Publication
Journal of Colloid And Interface Science
Paper

The crystallography of clean surfaces and chemisorbed species as determined by low-energy electron diffraction

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Abstract

Low-energy electron diffraction (LEED) is a valuable technique for determining not only two-dimensional translational periodicities of surface atoms but also their detailed locations via an analysis of LEED intensities. We outline the experimental diffraction intensity data and various methods of theoretical analysis including dynamical calculations, data averaging, and data inversion methods needed for such structural determinations. The relative merits of the dynamical analysis of either azimuthal intensity distributions at fixed energy, I(φ), or the energy dependence of the intensity, I(E), to determine surface crystallography are examined via model calculations. Dynamical analysis of the I(E) spectra of the oxygen (2 × 1) overlayer and the hydrogen (1 × 2) overlayer structures on Ni(110) are presented. We determine that the oxygen atoms in the (2 × 1) structure reside in the twofold bridge sites on top of 〈110〉 rows of the Ni(110) surface and are located 1.92 ± 0.04 Å from the two adjacent Ni atoms. For the casee of hydrogen on Ni(110) we find that little agreement is found between calculated and experimental I(E) spectra for simple hydrogen adsorption models. A surface distortion model is found to best describe the experimental data where adjacent 〈11〉 rows of Ni atoms are alternately attracted or repelled 0.1 ± 0.05 Å together or apart and compressed into the bulk by 0.1 ± 0.05 Å. The chemical trends of these and other recent LEED determinations as well as the future directions of surface crystallography are briefly discussed. © 1977.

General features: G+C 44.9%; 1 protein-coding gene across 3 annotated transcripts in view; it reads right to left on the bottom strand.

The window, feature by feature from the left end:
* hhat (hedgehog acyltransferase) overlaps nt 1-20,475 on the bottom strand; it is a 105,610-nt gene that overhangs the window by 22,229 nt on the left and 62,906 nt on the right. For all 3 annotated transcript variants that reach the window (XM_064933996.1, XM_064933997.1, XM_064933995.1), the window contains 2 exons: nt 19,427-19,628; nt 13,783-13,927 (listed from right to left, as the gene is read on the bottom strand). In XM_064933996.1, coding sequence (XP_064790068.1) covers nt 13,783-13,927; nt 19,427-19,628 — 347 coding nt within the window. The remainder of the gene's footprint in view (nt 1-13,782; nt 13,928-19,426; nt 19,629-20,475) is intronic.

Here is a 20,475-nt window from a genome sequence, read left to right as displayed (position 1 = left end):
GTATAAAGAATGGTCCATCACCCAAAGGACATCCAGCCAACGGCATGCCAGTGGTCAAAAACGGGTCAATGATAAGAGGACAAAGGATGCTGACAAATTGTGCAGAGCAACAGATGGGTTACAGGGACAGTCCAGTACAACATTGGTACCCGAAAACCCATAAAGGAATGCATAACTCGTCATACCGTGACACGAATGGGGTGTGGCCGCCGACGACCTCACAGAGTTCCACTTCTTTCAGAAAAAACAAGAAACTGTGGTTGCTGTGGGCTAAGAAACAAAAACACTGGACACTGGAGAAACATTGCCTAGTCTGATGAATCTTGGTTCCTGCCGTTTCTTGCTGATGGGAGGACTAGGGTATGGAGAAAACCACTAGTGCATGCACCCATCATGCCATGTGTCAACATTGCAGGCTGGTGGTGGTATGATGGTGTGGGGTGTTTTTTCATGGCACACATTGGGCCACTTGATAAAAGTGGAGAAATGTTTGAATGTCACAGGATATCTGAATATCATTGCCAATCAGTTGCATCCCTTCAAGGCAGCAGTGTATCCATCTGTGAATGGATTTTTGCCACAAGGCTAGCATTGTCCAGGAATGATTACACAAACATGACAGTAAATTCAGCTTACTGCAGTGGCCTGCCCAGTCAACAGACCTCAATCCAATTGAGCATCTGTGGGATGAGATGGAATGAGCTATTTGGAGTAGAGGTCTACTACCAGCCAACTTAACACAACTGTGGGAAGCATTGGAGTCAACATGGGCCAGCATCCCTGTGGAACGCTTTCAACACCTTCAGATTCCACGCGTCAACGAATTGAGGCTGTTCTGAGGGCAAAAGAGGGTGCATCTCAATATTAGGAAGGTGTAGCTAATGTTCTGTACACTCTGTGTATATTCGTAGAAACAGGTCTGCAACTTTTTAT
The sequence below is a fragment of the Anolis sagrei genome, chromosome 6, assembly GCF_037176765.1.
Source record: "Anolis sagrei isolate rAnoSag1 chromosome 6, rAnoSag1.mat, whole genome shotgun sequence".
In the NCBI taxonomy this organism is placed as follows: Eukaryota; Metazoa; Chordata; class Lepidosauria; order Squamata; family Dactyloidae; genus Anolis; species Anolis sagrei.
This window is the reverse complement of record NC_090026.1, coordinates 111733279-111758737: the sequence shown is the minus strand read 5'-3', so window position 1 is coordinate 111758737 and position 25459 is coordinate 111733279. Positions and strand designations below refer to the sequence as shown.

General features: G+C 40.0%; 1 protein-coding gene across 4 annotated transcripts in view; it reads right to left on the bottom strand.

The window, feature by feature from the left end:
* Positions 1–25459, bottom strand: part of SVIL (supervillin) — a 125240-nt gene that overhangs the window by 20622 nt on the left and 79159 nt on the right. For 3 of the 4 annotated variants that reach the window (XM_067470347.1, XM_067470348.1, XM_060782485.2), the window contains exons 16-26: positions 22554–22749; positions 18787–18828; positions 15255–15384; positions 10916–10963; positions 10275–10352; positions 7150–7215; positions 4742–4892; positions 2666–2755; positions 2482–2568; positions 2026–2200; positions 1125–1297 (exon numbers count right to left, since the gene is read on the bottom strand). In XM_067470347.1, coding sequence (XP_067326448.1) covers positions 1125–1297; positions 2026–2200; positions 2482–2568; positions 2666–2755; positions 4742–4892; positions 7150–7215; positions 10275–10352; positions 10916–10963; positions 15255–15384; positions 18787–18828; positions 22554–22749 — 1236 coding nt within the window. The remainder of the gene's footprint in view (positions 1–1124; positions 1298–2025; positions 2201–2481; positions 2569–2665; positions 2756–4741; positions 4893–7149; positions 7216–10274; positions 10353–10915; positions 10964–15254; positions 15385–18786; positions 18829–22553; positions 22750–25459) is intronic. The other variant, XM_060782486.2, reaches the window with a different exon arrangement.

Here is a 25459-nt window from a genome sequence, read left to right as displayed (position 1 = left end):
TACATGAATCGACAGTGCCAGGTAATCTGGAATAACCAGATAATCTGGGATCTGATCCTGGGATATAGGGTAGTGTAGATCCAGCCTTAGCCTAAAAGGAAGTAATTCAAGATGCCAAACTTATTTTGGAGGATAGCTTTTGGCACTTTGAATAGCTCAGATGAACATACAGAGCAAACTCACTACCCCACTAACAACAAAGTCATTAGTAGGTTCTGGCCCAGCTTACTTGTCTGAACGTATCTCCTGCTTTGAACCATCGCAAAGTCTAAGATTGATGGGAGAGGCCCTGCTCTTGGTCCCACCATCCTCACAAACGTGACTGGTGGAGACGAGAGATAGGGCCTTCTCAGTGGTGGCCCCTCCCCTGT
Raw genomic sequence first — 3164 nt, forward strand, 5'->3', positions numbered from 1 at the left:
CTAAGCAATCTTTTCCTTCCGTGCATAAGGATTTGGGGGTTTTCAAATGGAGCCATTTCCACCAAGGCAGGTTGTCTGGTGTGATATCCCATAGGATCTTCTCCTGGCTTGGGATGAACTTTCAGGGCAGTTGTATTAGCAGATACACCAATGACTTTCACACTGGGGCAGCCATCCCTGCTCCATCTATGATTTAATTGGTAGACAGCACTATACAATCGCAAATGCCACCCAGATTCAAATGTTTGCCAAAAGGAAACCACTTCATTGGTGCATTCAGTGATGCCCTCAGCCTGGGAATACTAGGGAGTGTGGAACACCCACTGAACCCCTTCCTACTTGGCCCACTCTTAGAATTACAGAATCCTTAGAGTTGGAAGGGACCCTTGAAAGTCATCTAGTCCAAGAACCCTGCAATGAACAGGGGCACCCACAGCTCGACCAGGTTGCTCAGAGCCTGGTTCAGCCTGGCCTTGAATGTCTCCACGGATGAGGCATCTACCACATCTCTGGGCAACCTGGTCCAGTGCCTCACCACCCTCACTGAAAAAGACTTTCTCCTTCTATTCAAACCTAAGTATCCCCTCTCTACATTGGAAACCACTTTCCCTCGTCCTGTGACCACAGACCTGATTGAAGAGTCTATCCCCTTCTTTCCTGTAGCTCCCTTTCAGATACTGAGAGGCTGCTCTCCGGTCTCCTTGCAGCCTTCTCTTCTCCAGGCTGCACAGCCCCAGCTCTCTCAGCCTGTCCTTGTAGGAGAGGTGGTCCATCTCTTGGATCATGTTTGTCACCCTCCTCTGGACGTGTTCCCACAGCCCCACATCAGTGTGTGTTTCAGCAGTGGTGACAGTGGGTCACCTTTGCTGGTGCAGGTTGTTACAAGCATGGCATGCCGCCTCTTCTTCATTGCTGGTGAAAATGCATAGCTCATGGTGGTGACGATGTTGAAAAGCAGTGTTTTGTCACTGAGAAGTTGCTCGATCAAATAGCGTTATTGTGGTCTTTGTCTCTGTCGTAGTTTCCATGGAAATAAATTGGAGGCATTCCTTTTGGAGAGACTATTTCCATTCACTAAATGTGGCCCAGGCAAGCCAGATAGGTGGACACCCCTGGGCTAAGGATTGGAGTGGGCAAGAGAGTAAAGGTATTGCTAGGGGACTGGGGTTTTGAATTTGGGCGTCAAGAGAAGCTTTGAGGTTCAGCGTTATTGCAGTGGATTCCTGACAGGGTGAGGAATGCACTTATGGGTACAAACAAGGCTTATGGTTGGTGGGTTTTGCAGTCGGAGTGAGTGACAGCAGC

Date

01 Jan 1977

Publication

Journal of Colloid And Interface Science

Authors

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